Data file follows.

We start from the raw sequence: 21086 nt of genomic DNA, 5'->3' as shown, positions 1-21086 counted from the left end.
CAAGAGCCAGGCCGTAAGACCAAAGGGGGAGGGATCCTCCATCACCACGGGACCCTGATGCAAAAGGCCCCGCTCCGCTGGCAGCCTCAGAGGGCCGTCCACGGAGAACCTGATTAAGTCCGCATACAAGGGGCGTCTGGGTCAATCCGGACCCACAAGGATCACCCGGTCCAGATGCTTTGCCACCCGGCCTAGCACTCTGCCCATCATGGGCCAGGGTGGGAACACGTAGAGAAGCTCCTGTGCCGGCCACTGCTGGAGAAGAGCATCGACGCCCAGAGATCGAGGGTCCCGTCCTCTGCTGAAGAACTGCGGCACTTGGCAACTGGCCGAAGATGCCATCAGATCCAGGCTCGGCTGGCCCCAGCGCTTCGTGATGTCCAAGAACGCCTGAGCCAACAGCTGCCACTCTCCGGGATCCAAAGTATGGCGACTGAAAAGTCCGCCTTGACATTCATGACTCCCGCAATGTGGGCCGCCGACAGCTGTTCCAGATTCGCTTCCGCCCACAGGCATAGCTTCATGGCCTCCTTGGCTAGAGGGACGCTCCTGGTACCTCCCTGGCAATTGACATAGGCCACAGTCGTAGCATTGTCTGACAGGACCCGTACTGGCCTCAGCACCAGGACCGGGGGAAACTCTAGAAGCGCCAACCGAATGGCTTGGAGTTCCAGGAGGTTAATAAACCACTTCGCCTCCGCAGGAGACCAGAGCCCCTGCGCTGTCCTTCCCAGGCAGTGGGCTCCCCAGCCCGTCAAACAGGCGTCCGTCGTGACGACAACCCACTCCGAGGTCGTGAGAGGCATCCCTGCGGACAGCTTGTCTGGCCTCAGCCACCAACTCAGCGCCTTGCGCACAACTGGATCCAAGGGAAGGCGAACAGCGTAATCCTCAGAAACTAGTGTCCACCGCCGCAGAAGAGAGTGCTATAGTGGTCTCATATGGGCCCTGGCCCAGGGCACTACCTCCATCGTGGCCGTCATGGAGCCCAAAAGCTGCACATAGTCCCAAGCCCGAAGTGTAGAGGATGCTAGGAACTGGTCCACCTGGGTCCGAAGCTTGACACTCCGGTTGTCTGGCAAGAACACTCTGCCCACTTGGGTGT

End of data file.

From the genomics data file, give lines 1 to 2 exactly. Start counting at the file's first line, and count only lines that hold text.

We start from the raw sequence: 21086 nt of genomic DNA, 5'->3' as shown, positions 1-21086 counted from the left end.
CAAGAGCCAGGCCGTAAGACCAAAGGGGGAGGGATCCTCCATCACCACGGGACCCTGATGCAAAAGGCCCCGCTCCGCTGGCAGCCTCAGAGGGCCGTCCACGGAGAACCTGATTAAGTCCGCATACAAGGGGCGTCTGGGTCAATCCGGACCCACAAGGATCACCCGGTCCAGATGCTTTGCCACCCGGCCTAGCACTCTGCCCATCATGGGCCAGGGTGGGAACACGTAGAGAAGCTCCTGTGCCGGCCACTGCTGGAGAAGAGCATCGACGCCCAGAGATCGAGGGTCCCGTCCTCTGCTGAAGAACTGCGGCACTTGGCAACTGGCCGAAGATGCCATCAGATCCAGGCTCGGCTGGCCCCAGCGCTTCGTGATGTCCAAGAACGCCTGAGCCAACAGCTGCCACTCTCCGGGATCCAAAGTATGGCGACTGAAAAGTCCGCCTTGACATTCATGACTCCCGCAATGTGGGCCGCCGACAGCTGTTCCAGATTCGCTTCCGCCCACAGGCATAGCTTCATGGCCTCCTTGGCTAGAGGGACGCTCCTGGTACCTCCCTGGCAATTGACATAGGCCACAGTCGTAGCATTGTCTGACAGGACCCGTACTGGCCTCAGCACCAGGACCGGGGGAAACTCTAGAAGCGCCAACCGAATGGCTTGGAGTTCCAGGAGGTTAATAAACCACTTCGCCTCCGCAGGAGACCAGAGCCCCTGCGCTGTCCTTCCCAGGCAGTGGGCTCCCCAGCCCGTCAAACAGGCGTCCGTCGTGACGACAACCCACTCCGAGGTCGTGAGAGGCATCCCTGCGGACAGCTTGTCTGGCCTCAGCCACCAACTCAGCGCCTTGCGCACAACTGGATCCAAGGGAAGGCGAACAGCGTAATCCTCAGAAACTAGTGTCCACCGCCGCAGAAGAGAGTGCTATAGTGGTCTCATATGGGCCCTGGCCCAGGGCACTACCTCCATCGTGGCCGTCATGGAGCCCAAAAGCTGCACATAGTCCCAAGCCCGAAGTGTAGAGGATGCTAGGAACTGGTCCACCTGGGTCCGAAGCTTGACACTCCGGTTGTCTGGCAAGAACACTCTGCCCACTTGGGTGT